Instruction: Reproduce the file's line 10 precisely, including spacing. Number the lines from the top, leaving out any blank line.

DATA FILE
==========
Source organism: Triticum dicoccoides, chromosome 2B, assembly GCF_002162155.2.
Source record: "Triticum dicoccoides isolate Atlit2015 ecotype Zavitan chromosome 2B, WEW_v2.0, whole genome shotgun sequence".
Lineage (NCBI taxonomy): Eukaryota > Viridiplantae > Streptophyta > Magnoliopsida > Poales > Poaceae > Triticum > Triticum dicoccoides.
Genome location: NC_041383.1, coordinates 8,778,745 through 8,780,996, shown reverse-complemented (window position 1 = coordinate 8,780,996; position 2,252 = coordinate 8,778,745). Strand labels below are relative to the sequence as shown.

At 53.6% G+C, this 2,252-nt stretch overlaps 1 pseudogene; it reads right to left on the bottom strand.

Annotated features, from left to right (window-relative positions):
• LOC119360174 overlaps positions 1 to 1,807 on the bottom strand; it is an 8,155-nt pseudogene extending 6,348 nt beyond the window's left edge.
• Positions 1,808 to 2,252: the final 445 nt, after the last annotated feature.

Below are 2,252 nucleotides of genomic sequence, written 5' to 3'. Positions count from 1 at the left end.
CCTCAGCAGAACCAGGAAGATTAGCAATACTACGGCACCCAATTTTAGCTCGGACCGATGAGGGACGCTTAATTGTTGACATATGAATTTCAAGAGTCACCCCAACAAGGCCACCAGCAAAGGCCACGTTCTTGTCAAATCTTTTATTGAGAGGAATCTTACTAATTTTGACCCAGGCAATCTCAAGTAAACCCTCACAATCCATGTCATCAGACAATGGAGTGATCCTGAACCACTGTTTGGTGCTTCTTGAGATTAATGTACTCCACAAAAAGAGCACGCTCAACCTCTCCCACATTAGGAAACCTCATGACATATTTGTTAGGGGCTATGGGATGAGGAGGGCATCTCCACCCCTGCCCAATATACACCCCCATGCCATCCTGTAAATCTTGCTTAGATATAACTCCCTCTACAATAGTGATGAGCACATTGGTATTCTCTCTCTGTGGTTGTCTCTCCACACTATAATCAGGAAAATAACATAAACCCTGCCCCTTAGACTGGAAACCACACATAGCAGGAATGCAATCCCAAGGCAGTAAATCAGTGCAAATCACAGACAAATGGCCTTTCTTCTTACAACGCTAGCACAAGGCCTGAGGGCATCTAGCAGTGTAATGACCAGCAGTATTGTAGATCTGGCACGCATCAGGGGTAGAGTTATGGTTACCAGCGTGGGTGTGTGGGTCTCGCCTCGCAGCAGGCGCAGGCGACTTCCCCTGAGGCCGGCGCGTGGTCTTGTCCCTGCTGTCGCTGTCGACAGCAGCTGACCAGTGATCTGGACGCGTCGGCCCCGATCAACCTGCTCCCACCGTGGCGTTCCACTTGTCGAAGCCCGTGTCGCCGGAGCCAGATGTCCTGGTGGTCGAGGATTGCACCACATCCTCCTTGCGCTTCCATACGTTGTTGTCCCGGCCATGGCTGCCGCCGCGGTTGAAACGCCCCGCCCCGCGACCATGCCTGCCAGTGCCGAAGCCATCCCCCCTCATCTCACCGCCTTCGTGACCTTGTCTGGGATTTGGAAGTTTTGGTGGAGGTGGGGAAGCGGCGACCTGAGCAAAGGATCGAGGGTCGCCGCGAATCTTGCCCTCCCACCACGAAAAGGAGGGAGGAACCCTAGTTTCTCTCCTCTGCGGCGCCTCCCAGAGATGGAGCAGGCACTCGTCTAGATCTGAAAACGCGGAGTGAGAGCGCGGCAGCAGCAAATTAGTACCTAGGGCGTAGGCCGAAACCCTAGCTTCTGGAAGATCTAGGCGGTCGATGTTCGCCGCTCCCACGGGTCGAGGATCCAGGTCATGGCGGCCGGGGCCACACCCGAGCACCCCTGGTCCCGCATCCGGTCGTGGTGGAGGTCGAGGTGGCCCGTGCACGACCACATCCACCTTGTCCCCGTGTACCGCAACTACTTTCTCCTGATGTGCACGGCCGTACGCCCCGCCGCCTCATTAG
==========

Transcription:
CCTCAGCAGAACCAGGAAGATTAGCAATACTACGGCACCCAATTTTAGCTCGGACCGATGAGGGACGCTTAATTGTTGACATATGAATTTCAAGAGTCACCCCAACAAGGCCACCAGCAAAGGCCACGTTCTTGTCAAATCTTTTATTGAGAGGAATCTTACTAATTTTGACCCAGGCAATCTCAAGTAAACCCTCACAATCCATGTCATCAGACAATGGAGTGATCCTGAACCACTGTTTGGTGCTTCTTGAGATTAATGTACTCCACAAAAAGAGCACGCTCAACCTCTCCCACATTAGGAAACCTCATGACATATTTGTTAGGGGCTATGGGATGAGGAGGGCATCTCCACCCCTGCCCAATATACACCCCCATGCCATCCTGTAAATCTTGCTTAGATATAACTCCCTCTACAATAGTGATGAGCACATTGGTATTCTCTCTCTGTGGTTGTCTCTCCACACTATAATCAGGAAAATAACATAAACCCTGCCCCTTAGACTGGAAACCACACATAGCAGGAATGCAATCCCAAGGCAGTAAATCAGTGCAAATCACAGACAAATGGCCTTTCTTCTTACAACGCTAGCACAAGGCCTGAGGGCATCTAGCAGTGTAATGACCAGCAGTATTGTAGATCTGGCACGCATCAGGGGTAGAGTTATGGTTACCAGCGTGGGTGTGTGGGTCTCGCCTCGCAGCAGGCGCAGGCGACTTCCCCTGAGGCCGGCGCGTGGTCTTGTCCCTGCTGTCGCTGTCGACAGCAGCTGACCAGTGATCTGGACGCGTCGGCCCCGATCAACCTGCTCCCACCGTGGCGTTCCACTTGTCGAAGCCCGTGTCGCCGGAGCCAGATGTCCTGGTGGTCGAGGATTGCACCACATCCTCCTTGCGCTTCCATACGTTGTTGTCCCGGCCATGGCTGCCGCCGCGGTTGAAACGCCCCGCCCCGCGACCATGCCTGCCAGTGCCGAAGCCATCCCCCCTCATCTCACCGCCTTCGTGACCTTGTCTGGGATTTGGAAGTTTTGGTGGAGGTGGGGAAGCGGCGACCTGAGCAAAGGATCGAGGGTCGCCGCGAATCTTGCCCTCCCACCACGAAAAGGAGGGAGGAACCCTAGTTTCTCTCCTCTGCGGCGCCTCCCAGAGATGGAGCAGGCACTCGTCTAGATCTGAAAACGCGGAGTGAGAGCGCGGCAGCAGCAAATTAGTACCTAGGGCGTAGGCCGAAACCCTAGCTTCTGGAAGATCTAGGCGGTCGATGTTCGCCGCTCCCACGGGTCGAGGATCCAGGTCATGGCGGCCGGGGCCACACCCGAGCACCCCTGGTCCCGCATCCGGTCGTGGTGGAGGTCGAGGTGGCCCGTGCACGACCACATCCACCTTGTCCCCGTGTACCGCAACTACTTTCTCCTGATGTGCACGGCCGTACGCCCCGCCGCCTCATTAG